They’re called zebra mussels, and Brian Van Zee, Texas Parks and Wildlife’s regional director of Inland Fisheries, said the black- and white-striped, filter-feeding menaces have been in Texas waters since 2009.
They’re members of Dreissena polymorpha, declared an “invasive species” under the National Invasive Species Act of 1996.
Texas Parks and Wildlife, the U.S. Geological Survey and various other agencies have kept a close eye on the invaders, which have gotten as close to the Tyler area in lakes Texoma and Ray Roberts, as well as more recent discoveries of trace amounts of zebra mussel DNA in the waters of lakes Lewisville, Bridgeport and Bob Sandlin.
Van Zee was quick to add, however, that the presence of this DNA more likely indicates the transfer of a boat between lakes than a mussel colony.
Growing up to only about 1.5 inches by adulthood, zebra mussels appear harmless. But appearances can deceive.
These mussels have a high proliferation rate, with one female producing up to 1 million eggs per year. This, combined with their filtration rate of about one liter of water per day, can lead to devastating ecological, economic and recreational consequences.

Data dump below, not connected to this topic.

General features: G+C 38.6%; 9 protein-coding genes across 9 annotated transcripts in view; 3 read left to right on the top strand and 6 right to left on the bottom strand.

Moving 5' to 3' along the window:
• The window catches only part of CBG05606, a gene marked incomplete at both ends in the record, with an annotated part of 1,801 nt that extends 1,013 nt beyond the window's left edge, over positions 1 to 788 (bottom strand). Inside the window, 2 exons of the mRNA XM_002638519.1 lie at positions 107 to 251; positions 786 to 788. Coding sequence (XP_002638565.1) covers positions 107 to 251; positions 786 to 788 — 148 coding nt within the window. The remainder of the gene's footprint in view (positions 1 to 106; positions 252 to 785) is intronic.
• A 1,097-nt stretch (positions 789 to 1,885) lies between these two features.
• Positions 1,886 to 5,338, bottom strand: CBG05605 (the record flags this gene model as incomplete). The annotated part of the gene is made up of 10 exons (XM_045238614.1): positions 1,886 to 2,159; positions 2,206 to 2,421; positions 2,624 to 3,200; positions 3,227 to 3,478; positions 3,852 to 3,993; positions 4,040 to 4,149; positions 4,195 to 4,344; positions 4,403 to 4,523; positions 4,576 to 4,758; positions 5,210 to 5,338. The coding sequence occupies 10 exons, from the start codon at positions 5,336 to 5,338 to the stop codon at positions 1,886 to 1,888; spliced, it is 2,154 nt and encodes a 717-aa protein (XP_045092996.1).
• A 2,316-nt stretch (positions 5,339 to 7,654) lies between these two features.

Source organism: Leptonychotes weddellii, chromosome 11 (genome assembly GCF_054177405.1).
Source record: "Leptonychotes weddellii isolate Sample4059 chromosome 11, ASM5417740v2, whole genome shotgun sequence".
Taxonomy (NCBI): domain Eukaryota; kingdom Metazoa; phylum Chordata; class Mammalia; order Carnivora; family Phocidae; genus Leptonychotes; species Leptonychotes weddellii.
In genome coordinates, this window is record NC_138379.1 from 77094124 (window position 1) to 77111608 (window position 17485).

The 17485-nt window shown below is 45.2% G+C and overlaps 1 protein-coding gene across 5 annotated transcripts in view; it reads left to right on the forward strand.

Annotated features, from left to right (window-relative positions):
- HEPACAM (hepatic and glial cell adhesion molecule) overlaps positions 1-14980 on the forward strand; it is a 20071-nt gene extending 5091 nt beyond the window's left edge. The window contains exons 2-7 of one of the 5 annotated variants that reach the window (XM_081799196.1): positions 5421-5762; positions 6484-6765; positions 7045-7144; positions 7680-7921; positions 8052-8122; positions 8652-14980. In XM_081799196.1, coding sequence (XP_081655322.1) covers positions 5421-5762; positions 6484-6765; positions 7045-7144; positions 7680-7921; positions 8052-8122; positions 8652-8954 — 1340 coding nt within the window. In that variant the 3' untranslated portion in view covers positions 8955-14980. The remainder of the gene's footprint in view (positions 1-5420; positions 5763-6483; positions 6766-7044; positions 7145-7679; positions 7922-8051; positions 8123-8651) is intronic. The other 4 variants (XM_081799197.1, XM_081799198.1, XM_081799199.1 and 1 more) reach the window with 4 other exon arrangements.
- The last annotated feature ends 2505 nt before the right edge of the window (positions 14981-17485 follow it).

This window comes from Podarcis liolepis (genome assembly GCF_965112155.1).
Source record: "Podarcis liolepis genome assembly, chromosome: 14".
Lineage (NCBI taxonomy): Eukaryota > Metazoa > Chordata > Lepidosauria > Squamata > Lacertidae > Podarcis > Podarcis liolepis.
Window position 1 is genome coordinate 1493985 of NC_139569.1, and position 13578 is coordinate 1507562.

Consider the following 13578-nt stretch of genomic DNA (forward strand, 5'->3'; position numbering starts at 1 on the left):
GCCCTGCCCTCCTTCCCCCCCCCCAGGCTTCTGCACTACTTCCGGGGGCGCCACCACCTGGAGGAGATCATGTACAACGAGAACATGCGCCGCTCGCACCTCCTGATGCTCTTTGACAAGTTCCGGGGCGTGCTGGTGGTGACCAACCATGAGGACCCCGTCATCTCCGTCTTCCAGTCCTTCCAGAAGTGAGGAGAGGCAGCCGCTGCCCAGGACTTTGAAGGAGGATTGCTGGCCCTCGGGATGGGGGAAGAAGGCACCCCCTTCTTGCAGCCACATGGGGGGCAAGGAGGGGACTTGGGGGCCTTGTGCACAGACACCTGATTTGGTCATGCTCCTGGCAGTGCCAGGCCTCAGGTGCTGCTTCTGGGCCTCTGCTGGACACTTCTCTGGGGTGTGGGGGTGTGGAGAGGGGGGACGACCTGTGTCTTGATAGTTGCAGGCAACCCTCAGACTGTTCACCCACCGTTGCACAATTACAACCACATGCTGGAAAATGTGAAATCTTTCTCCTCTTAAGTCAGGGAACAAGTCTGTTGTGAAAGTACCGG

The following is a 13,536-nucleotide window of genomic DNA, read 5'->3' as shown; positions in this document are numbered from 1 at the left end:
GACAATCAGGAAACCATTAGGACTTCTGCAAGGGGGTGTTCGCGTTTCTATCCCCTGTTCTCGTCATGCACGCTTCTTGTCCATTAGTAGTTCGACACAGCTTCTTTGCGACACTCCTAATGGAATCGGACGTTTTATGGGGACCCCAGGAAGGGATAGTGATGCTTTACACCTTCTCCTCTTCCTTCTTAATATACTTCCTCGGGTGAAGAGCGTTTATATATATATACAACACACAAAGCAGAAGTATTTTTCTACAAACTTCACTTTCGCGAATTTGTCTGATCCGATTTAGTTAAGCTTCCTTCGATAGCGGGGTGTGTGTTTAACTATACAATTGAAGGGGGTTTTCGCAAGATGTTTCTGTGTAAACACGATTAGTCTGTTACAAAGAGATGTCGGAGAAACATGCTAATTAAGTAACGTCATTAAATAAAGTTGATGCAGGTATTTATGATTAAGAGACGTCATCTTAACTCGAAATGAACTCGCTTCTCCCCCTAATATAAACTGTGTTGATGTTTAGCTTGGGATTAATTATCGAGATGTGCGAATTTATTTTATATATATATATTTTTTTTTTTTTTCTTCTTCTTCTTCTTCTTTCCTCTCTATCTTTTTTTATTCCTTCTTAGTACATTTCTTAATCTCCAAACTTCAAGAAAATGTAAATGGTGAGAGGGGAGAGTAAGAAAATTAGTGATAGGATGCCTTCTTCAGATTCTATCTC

On the economic side, Van Zee described the mussels’ effect as “detrimental, particularly to municipalities.”
They can contaminate municipal water supplies, clog water infrastructure and wear out pumps, he said.
All things considered, invasions of zebra mussels have been known to cost millions of dollars in control and repair expenses.
On the recreational side, zebra mussels can attach themselves to the hulls of boats and clog their intake systems, damaging or even disabling the boat.
Also, with such a high reproduction rate, they also have a high death rate, and have been known to cover entire beaches with their shells, filling the air with their stench, Van Zee said.
The mussels’ spread has accelerated recently with good boating weather, as they prefer to live in warm, shallow water (6 to 30 feet deep).
Texas Parks and Wildlife asks that once boats are removed from the water, boaters clean them of mud and vegetation, drain them of water, and let them dry, ideally for a week. Alternately, a thorough drain and pressure wash will do the trick, but only if the water is heated to at least 140 degrees.